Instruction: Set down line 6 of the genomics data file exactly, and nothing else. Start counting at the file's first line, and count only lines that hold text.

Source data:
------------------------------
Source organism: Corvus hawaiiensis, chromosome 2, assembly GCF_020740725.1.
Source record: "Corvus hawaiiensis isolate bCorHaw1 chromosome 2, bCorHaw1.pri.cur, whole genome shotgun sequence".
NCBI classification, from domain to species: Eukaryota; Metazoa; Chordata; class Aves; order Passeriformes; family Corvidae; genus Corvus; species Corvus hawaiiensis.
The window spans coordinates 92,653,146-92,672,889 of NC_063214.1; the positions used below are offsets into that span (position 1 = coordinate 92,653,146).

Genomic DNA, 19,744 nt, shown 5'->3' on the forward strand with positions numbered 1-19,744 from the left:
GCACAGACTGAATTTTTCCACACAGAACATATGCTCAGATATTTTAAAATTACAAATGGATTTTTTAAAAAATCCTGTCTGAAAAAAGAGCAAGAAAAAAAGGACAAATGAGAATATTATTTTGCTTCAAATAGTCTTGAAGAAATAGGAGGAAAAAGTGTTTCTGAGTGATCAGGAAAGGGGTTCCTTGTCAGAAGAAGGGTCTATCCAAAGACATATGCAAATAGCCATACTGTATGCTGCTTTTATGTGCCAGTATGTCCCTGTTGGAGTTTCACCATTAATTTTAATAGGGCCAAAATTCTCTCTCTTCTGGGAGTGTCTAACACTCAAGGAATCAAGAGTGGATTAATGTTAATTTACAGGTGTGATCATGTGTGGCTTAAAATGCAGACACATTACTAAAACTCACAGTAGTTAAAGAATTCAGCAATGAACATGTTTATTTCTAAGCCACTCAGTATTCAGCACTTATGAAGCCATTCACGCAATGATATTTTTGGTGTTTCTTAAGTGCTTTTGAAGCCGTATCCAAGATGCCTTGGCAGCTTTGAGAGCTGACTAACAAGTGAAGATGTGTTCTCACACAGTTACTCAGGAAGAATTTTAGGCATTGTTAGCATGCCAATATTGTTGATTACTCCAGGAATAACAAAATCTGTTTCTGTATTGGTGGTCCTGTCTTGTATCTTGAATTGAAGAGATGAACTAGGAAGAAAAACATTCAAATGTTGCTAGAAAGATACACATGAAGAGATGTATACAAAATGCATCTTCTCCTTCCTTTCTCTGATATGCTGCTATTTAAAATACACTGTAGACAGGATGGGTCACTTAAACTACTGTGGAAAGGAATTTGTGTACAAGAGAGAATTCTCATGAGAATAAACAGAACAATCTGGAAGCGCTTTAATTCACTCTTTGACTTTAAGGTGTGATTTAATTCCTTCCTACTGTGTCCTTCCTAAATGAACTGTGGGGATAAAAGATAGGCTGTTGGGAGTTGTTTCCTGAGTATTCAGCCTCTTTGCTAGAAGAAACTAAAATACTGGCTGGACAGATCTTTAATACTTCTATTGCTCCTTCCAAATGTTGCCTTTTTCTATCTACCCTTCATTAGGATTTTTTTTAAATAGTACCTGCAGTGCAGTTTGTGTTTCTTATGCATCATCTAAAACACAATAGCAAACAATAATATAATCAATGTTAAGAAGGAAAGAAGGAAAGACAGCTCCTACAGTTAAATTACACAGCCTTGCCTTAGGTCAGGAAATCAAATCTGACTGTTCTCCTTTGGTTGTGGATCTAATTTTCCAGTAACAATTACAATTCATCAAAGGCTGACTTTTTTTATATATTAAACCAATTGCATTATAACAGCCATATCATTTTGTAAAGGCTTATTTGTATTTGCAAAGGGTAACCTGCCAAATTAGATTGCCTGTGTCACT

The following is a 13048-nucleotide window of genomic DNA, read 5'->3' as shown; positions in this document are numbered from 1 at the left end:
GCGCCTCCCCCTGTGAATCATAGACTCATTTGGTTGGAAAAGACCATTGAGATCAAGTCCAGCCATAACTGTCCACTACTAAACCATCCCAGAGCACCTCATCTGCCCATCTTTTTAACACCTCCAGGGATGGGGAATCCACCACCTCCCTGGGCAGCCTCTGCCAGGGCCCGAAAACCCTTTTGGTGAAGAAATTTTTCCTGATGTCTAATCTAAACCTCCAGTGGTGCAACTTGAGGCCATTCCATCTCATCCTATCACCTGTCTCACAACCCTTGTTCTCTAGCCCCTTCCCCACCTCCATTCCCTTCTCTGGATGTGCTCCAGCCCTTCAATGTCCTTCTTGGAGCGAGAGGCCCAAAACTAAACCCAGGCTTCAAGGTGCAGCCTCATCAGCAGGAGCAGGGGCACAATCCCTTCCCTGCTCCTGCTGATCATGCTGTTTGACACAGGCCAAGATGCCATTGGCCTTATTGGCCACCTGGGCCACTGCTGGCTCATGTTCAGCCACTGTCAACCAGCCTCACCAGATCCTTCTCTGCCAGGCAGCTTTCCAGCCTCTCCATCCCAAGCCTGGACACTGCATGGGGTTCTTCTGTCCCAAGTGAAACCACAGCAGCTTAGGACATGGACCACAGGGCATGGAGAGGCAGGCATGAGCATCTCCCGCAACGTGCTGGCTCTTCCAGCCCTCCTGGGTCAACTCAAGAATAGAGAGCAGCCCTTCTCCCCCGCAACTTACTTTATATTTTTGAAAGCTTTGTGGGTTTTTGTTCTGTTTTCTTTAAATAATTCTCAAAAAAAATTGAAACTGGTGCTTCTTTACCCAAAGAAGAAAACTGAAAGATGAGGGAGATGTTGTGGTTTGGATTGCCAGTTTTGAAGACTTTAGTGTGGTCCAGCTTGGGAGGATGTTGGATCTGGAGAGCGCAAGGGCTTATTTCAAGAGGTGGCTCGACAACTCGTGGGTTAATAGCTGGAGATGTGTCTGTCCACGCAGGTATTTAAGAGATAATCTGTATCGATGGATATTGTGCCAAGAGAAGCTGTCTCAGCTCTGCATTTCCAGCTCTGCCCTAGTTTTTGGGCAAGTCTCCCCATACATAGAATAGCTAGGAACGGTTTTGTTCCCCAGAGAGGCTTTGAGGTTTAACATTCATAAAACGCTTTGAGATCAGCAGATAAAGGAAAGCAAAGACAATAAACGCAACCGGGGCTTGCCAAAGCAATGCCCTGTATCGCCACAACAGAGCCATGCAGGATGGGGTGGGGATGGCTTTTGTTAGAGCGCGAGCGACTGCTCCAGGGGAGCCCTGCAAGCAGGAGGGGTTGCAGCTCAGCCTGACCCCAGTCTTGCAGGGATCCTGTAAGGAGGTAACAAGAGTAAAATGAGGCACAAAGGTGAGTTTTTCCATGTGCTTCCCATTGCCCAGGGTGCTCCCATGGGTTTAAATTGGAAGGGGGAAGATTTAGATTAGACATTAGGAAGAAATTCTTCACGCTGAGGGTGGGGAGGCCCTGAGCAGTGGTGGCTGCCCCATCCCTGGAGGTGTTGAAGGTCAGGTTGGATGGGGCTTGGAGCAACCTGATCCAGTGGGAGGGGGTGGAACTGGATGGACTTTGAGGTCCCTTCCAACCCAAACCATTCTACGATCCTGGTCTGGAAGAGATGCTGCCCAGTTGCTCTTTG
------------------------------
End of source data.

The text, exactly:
GCACAGACTGAATTTTTCCACACAGAACATATGCTCAGATATTTTAAAATTACAAATGGATTTTTTAAAAAATCCTGTCTGAAAAAAGAGCAAGAAAAAAAGGACAAATGAGAATATTATTTTGCTTCAAATAGTCTTGAAGAAATAGGAGGAAAAAGTGTTTCTGAGTGATCAGGAAAGGGGTTCCTTGTCAGAAGAAGGGTCTATCCAAAGACATATGCAAATAGCCATACTGTATGCTGCTTTTATGTGCCAGTATGTCCCTGTTGGAGTTTCACCATTAATTTTAATAGGGCCAAAATTCTCTCTCTTCTGGGAGTGTCTAACACTCAAGGAATCAAGAGTGGATTAATGTTAATTTACAGGTGTGATCATGTGTGGCTTAAAATGCAGACACATTACTAAAACTCACAGTAGTTAAAGAATTCAGCAATGAACATGTTTATTTCTAAGCCACTCAGTATTCAGCACTTATGAAGCCATTCACGCAATGATATTTTTGGTGTTTCTTAAGTGCTTTTGAAGCCGTATCCAAGATGCCTTGGCAGCTTTGAGAGCTGACTAACAAGTGAAGATGTGTTCTCACACAGTTACTCAGGAAGAATTTTAGGCATTGTTAGCATGCCAATATTGTTGATTACTCCAGGAATAACAAAATCTGTTTCTGTATTGGTGGTCCTGTCTTGTATCTTGAATTGAAGAGATGAACTAGGAAGAAAAACATTCAAATGTTGCTAGAAAGATACACATGAAGAGATGTATACAAAATGCATCTTCTCCTTCCTTTCTCTGATATGCTGCTATTTAAAATACACTGTAGACAGGATGGGTCACTTAAACTACTGTGGAAAGGAATTTGTGTACAAGAGAGAATTCTCATGAGAATAAACAGAACAATCTGGAAGCGCTTTAATTCACTCTTTGACTTTAAGGTGTGATTTAATTCCTTCCTACTGTGTCCTTCCTAAATGAACTGTGGGGATAAAAGATAGGCTGTTGGGAGTTGTTTCCTGAGTATTCAGCCTCTTTGCTAGAAGAAACTAAAATACTGGCTGGACAGATCTTTAATACTTCTATTGCTCCTTCCAAATGTTGCCTTTTTCTATCTACCCTTCATTAGGATTTTTTTTAAATAGTACCTGCAGTGCAGTTTGTGTTTCTTATGCATCATCTAAAACACAATAGCAAACAATAATATAATCAATGTTAAGAAGGAAAGAAGGAAAGACAGCTCCTACAGTTAAATTACACAGCCTTGCCTTAGGTCAGGAAATCAAATCTGACTGTTCTCCTTTGGTTGTGGATCTAATTTTCCAGTAACAATTACAATTCATCAAAGGCTGACTTTTTTTATATATTAAACCAATTGCATTATAACAGCCATATCATTTTGTAAAGGCTTATTTGTATTTGCAAAGGGTAACCTGCCAAATTAGATTGCCTGTGTCACT